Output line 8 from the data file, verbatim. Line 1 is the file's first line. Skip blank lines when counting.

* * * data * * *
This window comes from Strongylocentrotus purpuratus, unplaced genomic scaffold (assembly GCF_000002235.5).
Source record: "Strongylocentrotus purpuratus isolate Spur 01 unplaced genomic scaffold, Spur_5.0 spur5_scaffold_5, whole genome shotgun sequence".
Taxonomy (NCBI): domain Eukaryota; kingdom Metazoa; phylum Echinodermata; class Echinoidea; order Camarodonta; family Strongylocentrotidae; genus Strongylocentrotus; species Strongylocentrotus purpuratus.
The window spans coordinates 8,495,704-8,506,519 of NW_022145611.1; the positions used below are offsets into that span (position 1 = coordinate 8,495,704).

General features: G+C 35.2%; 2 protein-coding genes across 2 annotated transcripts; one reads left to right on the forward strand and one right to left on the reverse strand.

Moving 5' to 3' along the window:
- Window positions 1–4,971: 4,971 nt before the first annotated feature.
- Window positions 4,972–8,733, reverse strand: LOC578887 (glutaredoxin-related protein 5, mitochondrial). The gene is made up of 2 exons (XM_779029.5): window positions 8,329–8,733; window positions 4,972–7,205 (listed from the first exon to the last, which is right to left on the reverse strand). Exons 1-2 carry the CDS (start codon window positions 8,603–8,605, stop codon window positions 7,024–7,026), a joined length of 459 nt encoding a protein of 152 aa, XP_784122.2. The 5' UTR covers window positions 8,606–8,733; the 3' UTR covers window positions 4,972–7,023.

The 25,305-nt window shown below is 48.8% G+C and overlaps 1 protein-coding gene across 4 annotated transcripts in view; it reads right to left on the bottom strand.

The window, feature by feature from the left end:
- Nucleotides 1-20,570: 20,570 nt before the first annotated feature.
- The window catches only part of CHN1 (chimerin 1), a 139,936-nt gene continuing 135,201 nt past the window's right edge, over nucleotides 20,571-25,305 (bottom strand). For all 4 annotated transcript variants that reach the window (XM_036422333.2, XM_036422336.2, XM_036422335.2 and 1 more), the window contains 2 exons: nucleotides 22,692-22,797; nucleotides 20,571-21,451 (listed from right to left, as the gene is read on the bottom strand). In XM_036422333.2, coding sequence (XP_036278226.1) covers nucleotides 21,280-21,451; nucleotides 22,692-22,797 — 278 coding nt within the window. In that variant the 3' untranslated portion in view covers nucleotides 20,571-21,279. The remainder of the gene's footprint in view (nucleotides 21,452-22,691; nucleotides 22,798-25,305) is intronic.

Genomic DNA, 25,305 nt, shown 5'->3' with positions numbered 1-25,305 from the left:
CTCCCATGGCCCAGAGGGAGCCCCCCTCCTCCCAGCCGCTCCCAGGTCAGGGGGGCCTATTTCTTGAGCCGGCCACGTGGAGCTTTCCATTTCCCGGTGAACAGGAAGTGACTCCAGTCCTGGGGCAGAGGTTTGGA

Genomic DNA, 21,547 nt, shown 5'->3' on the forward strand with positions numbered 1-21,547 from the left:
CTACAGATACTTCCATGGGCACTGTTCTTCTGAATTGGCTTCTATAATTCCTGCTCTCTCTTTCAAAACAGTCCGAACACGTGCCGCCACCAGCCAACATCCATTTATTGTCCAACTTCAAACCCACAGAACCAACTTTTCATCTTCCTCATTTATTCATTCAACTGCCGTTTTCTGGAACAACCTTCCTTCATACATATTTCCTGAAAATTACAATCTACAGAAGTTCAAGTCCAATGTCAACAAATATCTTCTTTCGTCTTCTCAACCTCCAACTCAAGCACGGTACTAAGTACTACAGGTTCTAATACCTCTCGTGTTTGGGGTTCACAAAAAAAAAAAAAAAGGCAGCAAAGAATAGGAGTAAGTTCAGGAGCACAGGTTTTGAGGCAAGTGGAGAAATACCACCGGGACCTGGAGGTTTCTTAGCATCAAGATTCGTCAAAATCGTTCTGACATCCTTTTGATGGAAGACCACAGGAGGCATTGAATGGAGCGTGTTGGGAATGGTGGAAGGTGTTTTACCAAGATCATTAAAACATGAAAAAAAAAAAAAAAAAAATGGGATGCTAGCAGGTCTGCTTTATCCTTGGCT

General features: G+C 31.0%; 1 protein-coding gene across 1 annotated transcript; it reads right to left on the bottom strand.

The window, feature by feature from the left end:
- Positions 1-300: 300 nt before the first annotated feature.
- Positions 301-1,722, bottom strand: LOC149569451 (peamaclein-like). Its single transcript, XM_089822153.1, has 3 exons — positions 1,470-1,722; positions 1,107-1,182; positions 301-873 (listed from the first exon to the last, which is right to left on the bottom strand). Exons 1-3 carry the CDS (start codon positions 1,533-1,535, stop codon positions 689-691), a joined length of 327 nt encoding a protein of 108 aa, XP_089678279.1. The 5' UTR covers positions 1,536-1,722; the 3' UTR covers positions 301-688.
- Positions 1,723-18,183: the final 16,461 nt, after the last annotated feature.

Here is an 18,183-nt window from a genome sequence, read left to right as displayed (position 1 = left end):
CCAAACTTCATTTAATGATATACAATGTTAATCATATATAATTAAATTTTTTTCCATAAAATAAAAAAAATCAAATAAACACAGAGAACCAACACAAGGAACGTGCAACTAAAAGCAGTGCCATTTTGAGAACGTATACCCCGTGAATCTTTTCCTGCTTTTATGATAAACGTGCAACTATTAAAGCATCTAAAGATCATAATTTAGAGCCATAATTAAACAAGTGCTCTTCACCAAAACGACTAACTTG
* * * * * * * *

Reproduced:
- Window positions 4,972–8,733, reverse strand: LOC578887 (glutaredoxin-related protein 5, mitochondrial). The gene is made up of 2 exons (XM_779029.5): window positions 8,329–8,733; window positions 4,972–7,205 (listed from the first exon to the last, which is right to left on the reverse strand). Exons 1-2 carry the CDS (start codon window positions 8,603–8,605, stop codon window positions 7,024–7,026), a joined length of 459 nt encoding a protein of 152 aa, XP_784122.2. The 5' UTR covers window positions 8,606–8,733; the 3' UTR covers window positions 4,972–7,023.